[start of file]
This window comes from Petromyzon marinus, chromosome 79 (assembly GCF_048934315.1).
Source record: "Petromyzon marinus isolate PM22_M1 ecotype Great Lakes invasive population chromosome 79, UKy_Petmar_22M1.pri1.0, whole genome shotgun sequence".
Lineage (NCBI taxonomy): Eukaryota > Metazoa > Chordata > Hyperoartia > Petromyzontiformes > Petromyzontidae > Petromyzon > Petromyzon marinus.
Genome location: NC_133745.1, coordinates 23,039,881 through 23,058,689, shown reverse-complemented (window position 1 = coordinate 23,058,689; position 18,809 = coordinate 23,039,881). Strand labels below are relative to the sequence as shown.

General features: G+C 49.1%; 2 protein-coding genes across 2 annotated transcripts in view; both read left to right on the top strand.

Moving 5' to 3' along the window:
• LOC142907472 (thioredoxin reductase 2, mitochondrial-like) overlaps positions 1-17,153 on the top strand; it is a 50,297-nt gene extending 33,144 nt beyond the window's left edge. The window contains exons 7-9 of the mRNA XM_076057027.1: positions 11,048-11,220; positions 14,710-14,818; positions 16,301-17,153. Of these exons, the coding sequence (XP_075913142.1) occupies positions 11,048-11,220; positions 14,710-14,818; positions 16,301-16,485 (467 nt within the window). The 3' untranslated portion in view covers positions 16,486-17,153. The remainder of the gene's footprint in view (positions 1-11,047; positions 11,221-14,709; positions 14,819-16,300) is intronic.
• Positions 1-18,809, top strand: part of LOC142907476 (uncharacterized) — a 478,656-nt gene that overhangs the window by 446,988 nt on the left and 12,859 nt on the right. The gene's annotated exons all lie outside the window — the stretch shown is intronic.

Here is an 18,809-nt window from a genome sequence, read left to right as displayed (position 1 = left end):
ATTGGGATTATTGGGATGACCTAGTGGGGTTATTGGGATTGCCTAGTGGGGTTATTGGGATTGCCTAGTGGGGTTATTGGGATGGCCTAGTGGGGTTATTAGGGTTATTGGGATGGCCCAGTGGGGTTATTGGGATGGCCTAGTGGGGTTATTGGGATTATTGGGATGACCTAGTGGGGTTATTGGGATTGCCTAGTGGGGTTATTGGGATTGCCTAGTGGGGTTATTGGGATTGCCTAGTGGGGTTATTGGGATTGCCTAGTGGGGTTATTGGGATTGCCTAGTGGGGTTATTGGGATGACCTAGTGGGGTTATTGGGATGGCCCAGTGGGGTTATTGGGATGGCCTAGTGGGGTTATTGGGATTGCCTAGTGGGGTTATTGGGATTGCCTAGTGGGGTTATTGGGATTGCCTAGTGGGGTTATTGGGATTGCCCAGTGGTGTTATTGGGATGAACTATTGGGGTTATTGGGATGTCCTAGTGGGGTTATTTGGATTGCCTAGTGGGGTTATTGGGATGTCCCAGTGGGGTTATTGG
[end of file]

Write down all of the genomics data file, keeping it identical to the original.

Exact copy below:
This window comes from Petromyzon marinus, chromosome 79 (assembly GCF_048934315.1).
Source record: "Petromyzon marinus isolate PM22_M1 ecotype Great Lakes invasive population chromosome 79, UKy_Petmar_22M1.pri1.0, whole genome shotgun sequence".
Lineage (NCBI taxonomy): Eukaryota > Metazoa > Chordata > Hyperoartia > Petromyzontiformes > Petromyzontidae > Petromyzon > Petromyzon marinus.
Genome location: NC_133745.1, coordinates 23,039,881 through 23,058,689, shown reverse-complemented (window position 1 = coordinate 23,058,689; position 18,809 = coordinate 23,039,881). Strand labels below are relative to the sequence as shown.

General features: G+C 49.1%; 2 protein-coding genes across 2 annotated transcripts in view; both read left to right on the top strand.

Moving 5' to 3' along the window:
• LOC142907472 (thioredoxin reductase 2, mitochondrial-like) overlaps positions 1-17,153 on the top strand; it is a 50,297-nt gene extending 33,144 nt beyond the window's left edge. The window contains exons 7-9 of the mRNA XM_076057027.1: positions 11,048-11,220; positions 14,710-14,818; positions 16,301-17,153. Of these exons, the coding sequence (XP_075913142.1) occupies positions 11,048-11,220; positions 14,710-14,818; positions 16,301-16,485 (467 nt within the window). The 3' untranslated portion in view covers positions 16,486-17,153. The remainder of the gene's footprint in view (positions 1-11,047; positions 11,221-14,709; positions 14,819-16,300) is intronic.
• Positions 1-18,809, top strand: part of LOC142907476 (uncharacterized) — a 478,656-nt gene that overhangs the window by 446,988 nt on the left and 12,859 nt on the right. The gene's annotated exons all lie outside the window — the stretch shown is intronic.

Here is an 18,809-nt window from a genome sequence, read left to right as displayed (position 1 = left end):
ATTGGGATTATTGGGATGACCTAGTGGGGTTATTGGGATTGCCTAGTGGGGTTATTGGGATTGCCTAGTGGGGTTATTGGGATGGCCTAGTGGGGTTATTAGGGTTATTGGGATGGCCCAGTGGGGTTATTGGGATGGCCTAGTGGGGTTATTGGGATTATTGGGATGACCTAGTGGGGTTATTGGGATTGCCTAGTGGGGTTATTGGGATTGCCTAGTGGGGTTATTGGGATTGCCTAGTGGGGTTATTGGGATTGCCTAGTGGGGTTATTGGGATTGCCTAGTGGGGTTATTGGGATGACCTAGTGGGGTTATTGGGATGGCCCAGTGGGGTTATTGGGATGGCCTAGTGGGGTTATTGGGATTGCCTAGTGGGGTTATTGGGATTGCCTAGTGGGGTTATTGGGATTGCCTAGTGGGGTTATTGGGATTGCCCAGTGGTGTTATTGGGATGAACTATTGGGGTTATTGGGATGTCCTAGTGGGGTTATTTGGATTGCCTAGTGGGGTTATTGGGATGTCCCAGTGGGGTTATTGG